As I absorbed Pasquale Grasso’s performances seriatim on the Sony Masterworks digital EP releases Solo Standards, Solo Ballads, Solo Monk, Solo Bud Powell, and Solo Bird, two aural illusions emerged. Frequently, it seemed that a pair of virtuoso guitarists were in synchronous dialogue. A less frequent but equally palpable trompe l’oreille was the sensation that Grasso’s nimble fingers had prestidigitatiously transformed his guitar strings into 88 piano keys, all the better to apply his comprehensive, creative refraction of the language of Art Tatum and Bud Powell: the long arpeggiated runs, the harmonic extensions, the disjunctive comping, the complex rhythmic shapes, the impeccable pocket, the poetic sensibility.
In point of fact, Grasso, who recorded the tracks in 2017 and 2018, generated every note, chord, and voicing on his signature Trenier guitar, unmediated by post-production overdubbing or sonic manipulation. His tonal personality is unique, not only for the abundant imagination and prodigious execution with which he tells his stories, but also for the aesthetic focus that they signify.
Grasso’s wheelhouse is prebop and bebop. He uses a restored 1953 Gibson GA-50 amp. He eschews the postbop harmonic extensions that inspire the preponderance of Millennial, Gen-X, and Boomer jazzfolk. He shuns the plugged-in onomatopoeia—feedback loops, distortion-skronk, alternate tunings—that so many post-Miles Davis guitarists customarily deploy in their narratives. Although he grew up on a farm in Ariano Irpino, a hillside town of 20,000 in Campania, three hours from Naples and four hours from Rome, where his grandmother made olive oil and raised pigs and chickens and lambs, Grasso, 32, conjures the notion of a missing link: a heretofore unknown mid-century virtuoso who’d developed a fresh, original bop argot in contemporaneous response to his heroes’ terms of engagement.
“The only pedal I have is my footstool,” Grasso told me at the dinner hour in early April via Zoom, on which he’d spent the day teaching students at SUNY Purchase. Restored by a pre-conversation walk and an espresso, Grasso related that the EP project began to gestate in 2012, soon after he received his degree in classical guitar from Bologna’s Conservatorio Giovanni Battista Martini, obtained an artist visa, moved to New York, and took a solo Sunday cocktail-hour engagement at Mezzrow, the Greenwich Village duo room.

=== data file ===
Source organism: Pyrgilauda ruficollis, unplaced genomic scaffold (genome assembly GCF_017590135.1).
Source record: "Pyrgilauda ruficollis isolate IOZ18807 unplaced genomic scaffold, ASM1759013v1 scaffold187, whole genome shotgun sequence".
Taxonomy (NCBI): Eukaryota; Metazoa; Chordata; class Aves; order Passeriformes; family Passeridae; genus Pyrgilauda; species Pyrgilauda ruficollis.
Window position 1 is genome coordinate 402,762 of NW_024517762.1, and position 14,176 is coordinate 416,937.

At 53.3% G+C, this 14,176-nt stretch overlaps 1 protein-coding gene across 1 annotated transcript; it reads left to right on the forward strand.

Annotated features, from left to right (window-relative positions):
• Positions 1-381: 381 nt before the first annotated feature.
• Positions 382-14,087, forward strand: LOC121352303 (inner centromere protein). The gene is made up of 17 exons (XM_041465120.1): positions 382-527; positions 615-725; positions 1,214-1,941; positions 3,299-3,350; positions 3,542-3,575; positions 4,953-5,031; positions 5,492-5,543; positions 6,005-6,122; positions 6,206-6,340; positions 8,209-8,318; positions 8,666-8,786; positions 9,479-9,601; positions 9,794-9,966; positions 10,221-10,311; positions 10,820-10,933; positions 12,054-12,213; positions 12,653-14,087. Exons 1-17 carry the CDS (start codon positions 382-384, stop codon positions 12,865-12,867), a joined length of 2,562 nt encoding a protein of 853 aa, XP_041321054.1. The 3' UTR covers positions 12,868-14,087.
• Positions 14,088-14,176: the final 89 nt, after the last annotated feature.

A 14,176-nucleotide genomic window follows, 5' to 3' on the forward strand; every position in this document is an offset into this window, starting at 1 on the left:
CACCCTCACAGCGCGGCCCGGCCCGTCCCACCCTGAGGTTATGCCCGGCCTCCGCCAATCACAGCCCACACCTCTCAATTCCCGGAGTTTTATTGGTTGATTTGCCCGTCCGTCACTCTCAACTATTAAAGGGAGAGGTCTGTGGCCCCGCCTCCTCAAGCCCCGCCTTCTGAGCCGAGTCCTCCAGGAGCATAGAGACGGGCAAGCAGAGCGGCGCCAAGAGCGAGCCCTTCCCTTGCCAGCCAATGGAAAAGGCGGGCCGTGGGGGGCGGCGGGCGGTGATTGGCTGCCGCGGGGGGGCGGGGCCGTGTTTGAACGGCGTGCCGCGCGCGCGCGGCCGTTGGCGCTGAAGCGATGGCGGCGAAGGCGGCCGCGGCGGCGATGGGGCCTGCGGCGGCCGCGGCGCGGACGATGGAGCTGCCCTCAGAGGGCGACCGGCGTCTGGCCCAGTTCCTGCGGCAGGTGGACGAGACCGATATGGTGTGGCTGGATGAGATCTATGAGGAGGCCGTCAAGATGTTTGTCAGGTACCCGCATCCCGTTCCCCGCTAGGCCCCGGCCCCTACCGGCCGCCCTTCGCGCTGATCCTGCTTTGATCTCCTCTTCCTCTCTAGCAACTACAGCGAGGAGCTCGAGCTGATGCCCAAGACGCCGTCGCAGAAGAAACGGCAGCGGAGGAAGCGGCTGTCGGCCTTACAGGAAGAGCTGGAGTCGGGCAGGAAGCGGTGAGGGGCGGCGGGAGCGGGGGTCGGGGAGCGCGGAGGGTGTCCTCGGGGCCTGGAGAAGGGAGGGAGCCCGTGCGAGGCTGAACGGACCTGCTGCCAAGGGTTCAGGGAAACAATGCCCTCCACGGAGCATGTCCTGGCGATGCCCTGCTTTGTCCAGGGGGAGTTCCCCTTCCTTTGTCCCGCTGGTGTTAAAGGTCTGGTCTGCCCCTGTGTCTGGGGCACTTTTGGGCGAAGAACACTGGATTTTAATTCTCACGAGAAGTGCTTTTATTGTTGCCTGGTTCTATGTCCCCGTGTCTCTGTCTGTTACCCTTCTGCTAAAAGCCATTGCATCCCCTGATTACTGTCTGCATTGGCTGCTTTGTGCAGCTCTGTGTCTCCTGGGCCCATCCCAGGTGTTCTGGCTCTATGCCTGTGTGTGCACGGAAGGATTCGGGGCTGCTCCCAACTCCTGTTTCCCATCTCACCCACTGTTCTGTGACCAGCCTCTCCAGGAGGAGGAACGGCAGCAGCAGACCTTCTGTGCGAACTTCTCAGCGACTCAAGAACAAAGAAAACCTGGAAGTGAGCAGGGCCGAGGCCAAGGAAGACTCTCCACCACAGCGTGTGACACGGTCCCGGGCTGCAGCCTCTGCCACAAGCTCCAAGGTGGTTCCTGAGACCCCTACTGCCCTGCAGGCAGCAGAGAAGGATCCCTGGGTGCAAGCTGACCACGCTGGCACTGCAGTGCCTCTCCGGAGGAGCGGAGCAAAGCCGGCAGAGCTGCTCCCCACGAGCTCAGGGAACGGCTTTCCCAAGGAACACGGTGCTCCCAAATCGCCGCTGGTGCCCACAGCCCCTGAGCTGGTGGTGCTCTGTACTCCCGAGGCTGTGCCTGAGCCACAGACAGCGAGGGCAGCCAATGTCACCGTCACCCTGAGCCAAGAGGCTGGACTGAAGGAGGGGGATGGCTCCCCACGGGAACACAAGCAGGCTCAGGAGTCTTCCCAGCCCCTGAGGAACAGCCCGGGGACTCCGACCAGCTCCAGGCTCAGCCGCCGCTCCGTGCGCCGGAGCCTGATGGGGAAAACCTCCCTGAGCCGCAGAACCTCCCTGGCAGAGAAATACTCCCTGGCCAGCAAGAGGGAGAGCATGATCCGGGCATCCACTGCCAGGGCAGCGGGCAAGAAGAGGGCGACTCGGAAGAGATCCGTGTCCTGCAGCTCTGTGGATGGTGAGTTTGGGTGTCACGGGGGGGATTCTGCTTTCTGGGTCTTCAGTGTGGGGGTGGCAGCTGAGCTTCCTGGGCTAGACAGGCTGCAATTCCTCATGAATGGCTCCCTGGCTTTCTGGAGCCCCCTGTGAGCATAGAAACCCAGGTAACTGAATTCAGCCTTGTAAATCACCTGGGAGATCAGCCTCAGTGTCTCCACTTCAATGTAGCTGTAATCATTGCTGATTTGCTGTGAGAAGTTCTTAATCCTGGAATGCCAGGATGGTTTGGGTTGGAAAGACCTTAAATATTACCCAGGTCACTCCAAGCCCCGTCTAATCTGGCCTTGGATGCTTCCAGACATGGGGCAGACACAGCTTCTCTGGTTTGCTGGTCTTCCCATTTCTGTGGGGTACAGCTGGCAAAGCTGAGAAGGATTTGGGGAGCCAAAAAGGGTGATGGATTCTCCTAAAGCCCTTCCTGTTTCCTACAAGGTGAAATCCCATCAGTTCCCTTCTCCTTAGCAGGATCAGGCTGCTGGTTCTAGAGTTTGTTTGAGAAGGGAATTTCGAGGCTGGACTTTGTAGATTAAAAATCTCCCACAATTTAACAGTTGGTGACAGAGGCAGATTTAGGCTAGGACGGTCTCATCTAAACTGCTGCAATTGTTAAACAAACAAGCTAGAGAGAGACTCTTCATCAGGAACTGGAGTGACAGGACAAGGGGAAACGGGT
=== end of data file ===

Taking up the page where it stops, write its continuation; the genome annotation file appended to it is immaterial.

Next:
“I did that gig for a few years, and got together some repertoire,” Grasso said, in fluent, lightly accented English. “I transcribed some piano solos by Tatum and Powell, as well as Thelonious Monk, Billy Kyle, and some
Teddy Wilson, just to see how they were doing it. I love Joe Pass but was never a big fan of solo guitar—the jazz style. I always loved piano players. My ears wanted that sound.”
A few years into this Sunday sinecure, Grasso was still operating in relative obscurity. But his peer group knew what was what. One admirer was Peter Bernstein, himself a master bebop practitioner, who played several two-guitar quartet gigs with Grasso in 2020.
“Guitar players like Jimmy Raney and Tal Farlow really absorbed the bebop language,” Bernstein says. “To different degrees, so did everyone from Kenny Burrell to Jim Hall to Grant Green to Wes Montgomery. But it wasn’t as much of a direct translation from Bud Powell. Pasquale has really figured out the linear part of bebop (Bird), and what Bud Powell did (and Barry Harris) in playing pianistic voice-leading things, the way he wrote out for bass lines and all the contrary motion in his approach. I love that music, so to hear a guitar player get so deep inside it—what’s not to love? Pasquale is an example of someone who’s like, ‘What obstacles?’”